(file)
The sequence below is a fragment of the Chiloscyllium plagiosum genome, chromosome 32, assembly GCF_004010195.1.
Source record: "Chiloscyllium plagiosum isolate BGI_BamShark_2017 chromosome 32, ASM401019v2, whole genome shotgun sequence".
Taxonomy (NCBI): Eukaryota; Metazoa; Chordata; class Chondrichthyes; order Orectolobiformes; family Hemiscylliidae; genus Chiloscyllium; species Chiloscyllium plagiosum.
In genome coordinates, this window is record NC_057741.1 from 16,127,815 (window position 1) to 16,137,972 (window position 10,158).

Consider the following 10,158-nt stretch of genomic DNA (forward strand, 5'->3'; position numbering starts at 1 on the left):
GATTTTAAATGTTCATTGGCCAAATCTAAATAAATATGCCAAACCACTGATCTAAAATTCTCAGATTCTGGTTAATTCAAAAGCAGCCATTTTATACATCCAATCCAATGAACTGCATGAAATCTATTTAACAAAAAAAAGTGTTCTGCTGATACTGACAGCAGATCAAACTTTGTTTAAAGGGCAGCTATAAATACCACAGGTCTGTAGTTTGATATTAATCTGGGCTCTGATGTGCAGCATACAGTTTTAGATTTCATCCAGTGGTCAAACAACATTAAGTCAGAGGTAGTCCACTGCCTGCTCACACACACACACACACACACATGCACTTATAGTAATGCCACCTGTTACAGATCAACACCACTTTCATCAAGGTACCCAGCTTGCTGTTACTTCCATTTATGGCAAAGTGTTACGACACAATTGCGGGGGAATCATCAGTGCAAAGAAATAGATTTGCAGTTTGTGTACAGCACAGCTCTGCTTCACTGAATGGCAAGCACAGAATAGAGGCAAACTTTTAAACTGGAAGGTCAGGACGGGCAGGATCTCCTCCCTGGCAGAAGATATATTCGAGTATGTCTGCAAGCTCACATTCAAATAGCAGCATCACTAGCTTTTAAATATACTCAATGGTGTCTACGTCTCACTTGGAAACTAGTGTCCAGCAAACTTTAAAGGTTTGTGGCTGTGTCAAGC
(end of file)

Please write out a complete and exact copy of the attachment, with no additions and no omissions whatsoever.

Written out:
The sequence below is a fragment of the Chiloscyllium plagiosum genome, chromosome 32, assembly GCF_004010195.1.
Source record: "Chiloscyllium plagiosum isolate BGI_BamShark_2017 chromosome 32, ASM401019v2, whole genome shotgun sequence".
Taxonomy (NCBI): Eukaryota; Metazoa; Chordata; class Chondrichthyes; order Orectolobiformes; family Hemiscylliidae; genus Chiloscyllium; species Chiloscyllium plagiosum.
In genome coordinates, this window is record NC_057741.1 from 16,127,815 (window position 1) to 16,137,972 (window position 10,158).

Consider the following 10,158-nt stretch of genomic DNA (forward strand, 5'->3'; position numbering starts at 1 on the left):
GATTTTAAATGTTCATTGGCCAAATCTAAATAAATATGCCAAACCACTGATCTAAAATTCTCAGATTCTGGTTAATTCAAAAGCAGCCATTTTATACATCCAATCCAATGAACTGCATGAAATCTATTTAACAAAAAAAAGTGTTCTGCTGATACTGACAGCAGATCAAACTTTGTTTAAAGGGCAGCTATAAATACCACAGGTCTGTAGTTTGATATTAATCTGGGCTCTGATGTGCAGCATACAGTTTTAGATTTCATCCAGTGGTCAAACAACATTAAGTCAGAGGTAGTCCACTGCCTGCTCACACACACACACACACACACATGCACTTATAGTAATGCCACCTGTTACAGATCAACACCACTTTCATCAAGGTACCCAGCTTGCTGTTACTTCCATTTATGGCAAAGTGTTACGACACAATTGCGGGGGAATCATCAGTGCAAAGAAATAGATTTGCAGTTTGTGTACAGCACAGCTCTGCTTCACTGAATGGCAAGCACAGAATAGAGGCAAACTTTTAAACTGGAAGGTCAGGACGGGCAGGATCTCCTCCCTGGCAGAAGATATATTCGAGTATGTCTGCAAGCTCACATTCAAATAGCAGCATCACTAGCTTTTAAATATACTCAATGGTGTCTACGTCTCACTTGGAAACTAGTGTCCAGCAAACTTTAAAGGTTTGTGGCTGTGTCAAGC